Brazil III

General / 14 April 2014

3 hours of time difference between Brazil and the UK doesn't seem to be contributing to the morning grogginess nearly as much as the long shoot yesterday.

I start the day by burning a triangle of skin above my collar from standing in the sun too long, we're gradually making our way toward the summit and Christ the Redeemer, stopping to shoot various things along the way as the views get loftier and loftier.

bottom left, Christ the Redeemer, absolutely tiny.

I feel I'm starting to become familiar enough with the personalities of the crew that I start recognising other people I know in them, old friends, fictional characters. One director is the joker from secondary school, another the quiet and approachable companion from college. Another even bears a striking resemblance to a quartermaster from a series of books I read as a kid, running a tight ship with charm and menace. Though he didn't seem to have the same double crossing villainy, fortunately.

The ascent to Christ the Redeemer

Then we roll all the way back down the mountain to the copacabana beach to shoot for the rest of the evening, I promptly have my shoes filled with wet sand by a wave, the camera equipment is fine though. Some of my favourite HDRs are shot here with the sand catching the light and enormous cloudscapes filling the top of frame, people are scampering around what with the waves and fading light so there is some funny image stitching in places but they look great on the whole.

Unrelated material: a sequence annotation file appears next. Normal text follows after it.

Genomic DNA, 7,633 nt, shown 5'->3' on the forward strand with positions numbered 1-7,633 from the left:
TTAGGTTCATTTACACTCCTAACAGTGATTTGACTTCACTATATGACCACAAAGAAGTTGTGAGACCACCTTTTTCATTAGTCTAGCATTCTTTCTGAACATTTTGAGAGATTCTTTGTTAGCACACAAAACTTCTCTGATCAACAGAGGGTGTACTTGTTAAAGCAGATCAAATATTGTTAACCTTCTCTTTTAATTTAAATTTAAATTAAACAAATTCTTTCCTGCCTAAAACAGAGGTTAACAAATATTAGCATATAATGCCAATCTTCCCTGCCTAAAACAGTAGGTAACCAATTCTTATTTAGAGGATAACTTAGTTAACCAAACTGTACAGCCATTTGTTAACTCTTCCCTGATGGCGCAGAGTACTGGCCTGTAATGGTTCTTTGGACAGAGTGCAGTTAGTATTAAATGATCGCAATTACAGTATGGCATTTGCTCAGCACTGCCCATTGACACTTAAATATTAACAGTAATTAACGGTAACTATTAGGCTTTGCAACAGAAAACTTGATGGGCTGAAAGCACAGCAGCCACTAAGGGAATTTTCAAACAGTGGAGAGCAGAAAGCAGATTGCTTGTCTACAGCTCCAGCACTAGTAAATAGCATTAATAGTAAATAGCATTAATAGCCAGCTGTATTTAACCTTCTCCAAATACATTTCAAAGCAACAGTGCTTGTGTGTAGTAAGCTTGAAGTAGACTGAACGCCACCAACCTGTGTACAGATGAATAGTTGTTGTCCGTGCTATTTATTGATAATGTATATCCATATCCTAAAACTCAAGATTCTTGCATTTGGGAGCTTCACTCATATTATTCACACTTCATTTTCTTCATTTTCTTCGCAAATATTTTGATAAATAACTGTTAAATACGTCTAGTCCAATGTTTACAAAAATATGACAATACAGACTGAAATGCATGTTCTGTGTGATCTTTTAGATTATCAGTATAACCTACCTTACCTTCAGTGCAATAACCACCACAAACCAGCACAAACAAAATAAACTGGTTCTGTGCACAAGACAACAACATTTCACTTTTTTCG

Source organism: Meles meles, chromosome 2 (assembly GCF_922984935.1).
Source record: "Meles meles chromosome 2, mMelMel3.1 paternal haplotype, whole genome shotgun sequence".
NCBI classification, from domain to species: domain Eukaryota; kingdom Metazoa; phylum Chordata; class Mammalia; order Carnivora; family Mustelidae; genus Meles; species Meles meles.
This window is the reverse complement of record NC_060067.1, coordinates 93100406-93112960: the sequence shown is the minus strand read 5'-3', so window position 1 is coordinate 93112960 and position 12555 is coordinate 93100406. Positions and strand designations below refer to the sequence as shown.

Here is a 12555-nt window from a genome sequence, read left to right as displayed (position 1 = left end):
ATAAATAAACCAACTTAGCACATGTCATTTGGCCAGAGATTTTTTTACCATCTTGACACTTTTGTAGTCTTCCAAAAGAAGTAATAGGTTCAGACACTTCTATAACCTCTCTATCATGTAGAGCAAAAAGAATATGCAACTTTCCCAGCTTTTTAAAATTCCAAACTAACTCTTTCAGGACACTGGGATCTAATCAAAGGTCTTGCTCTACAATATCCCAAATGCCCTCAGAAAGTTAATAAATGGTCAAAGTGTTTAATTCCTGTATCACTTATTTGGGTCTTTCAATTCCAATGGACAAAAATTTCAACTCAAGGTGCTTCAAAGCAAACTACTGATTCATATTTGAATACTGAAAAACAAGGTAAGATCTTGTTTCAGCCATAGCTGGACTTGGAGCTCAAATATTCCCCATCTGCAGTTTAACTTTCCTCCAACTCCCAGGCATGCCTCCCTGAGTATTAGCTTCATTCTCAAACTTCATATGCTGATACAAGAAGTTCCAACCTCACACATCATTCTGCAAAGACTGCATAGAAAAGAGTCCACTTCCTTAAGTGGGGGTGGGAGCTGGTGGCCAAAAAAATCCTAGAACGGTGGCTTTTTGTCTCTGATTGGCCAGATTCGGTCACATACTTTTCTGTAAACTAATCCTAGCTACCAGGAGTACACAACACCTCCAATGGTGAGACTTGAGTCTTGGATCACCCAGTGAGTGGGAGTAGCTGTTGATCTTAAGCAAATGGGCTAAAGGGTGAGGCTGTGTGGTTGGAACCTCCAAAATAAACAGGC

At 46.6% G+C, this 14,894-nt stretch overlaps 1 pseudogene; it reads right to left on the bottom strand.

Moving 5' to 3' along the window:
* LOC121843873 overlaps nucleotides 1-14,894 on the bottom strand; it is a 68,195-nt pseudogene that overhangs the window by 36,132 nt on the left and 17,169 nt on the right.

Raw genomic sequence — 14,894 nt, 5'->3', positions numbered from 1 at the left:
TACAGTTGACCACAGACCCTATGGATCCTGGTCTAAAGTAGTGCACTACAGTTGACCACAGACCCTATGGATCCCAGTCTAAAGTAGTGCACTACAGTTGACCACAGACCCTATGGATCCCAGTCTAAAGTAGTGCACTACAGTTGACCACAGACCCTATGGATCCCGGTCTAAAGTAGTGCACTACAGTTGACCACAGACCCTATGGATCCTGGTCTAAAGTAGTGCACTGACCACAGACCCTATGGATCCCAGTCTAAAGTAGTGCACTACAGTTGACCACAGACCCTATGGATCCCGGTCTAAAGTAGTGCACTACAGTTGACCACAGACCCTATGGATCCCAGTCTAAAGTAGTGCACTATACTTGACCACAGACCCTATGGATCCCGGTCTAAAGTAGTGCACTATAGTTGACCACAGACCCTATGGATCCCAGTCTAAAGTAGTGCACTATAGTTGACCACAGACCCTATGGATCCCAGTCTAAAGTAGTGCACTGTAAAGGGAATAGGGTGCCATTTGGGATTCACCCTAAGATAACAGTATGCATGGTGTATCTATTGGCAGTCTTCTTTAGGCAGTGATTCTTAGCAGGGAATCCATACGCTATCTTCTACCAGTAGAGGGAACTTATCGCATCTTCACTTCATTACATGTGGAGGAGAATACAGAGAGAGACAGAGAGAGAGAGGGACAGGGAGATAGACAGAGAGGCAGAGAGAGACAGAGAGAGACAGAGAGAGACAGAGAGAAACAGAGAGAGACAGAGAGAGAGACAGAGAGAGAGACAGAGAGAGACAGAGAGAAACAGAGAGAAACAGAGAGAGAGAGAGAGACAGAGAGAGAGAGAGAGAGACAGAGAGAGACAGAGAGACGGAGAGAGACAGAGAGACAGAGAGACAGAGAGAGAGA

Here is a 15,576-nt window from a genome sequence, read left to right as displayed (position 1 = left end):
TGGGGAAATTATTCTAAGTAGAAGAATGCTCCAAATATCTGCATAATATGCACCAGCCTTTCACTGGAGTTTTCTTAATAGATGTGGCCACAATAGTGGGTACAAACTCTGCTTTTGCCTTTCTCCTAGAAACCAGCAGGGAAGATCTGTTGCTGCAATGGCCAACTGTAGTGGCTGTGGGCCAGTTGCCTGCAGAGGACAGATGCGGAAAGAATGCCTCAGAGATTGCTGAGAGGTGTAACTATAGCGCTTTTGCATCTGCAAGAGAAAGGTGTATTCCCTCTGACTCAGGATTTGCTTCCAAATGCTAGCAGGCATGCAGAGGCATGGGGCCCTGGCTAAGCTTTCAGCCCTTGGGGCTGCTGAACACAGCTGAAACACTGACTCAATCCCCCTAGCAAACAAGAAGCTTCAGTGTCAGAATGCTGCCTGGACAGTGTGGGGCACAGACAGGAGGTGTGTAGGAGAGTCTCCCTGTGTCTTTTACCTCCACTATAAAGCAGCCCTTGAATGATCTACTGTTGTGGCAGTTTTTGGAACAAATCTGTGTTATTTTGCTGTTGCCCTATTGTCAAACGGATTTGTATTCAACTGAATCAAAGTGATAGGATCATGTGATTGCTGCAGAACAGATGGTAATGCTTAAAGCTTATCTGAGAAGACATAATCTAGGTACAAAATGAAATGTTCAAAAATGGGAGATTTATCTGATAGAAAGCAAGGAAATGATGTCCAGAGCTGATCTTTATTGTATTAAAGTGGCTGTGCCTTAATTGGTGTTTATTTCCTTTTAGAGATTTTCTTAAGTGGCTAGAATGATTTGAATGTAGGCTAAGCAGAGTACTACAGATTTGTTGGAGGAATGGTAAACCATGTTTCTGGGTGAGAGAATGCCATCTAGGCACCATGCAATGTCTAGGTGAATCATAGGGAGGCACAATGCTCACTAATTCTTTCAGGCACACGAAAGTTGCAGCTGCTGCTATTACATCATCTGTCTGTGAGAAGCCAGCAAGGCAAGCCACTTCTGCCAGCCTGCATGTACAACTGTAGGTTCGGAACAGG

copacabana day

copacabana evening

The sun disappears behind the cloud shrouded mountain and the sky darkens, revealing city lights flickering in the heat haze. Forks of lightning follow, connecting sky and sea. A google later revealing that lightning does in fact strike the ocean sometimes killing whole shoals of fish.

copacabana  night

The heavy weather foreshadows a dramatic downpour and we wrap for the day after grabbing a last shot at a nearby beach cafe. We eat in the most amazing fish restaurant, traipsing past laden fish counters and lobster tanks still wearing out damp and sandy clothes, I usually make a point of not feeling guilty for under dressing but can't help feeling bad as we pass countless tables of smart looking pescatarian patrons. The night ends with one caipirinha too many.

the little yellow cafe.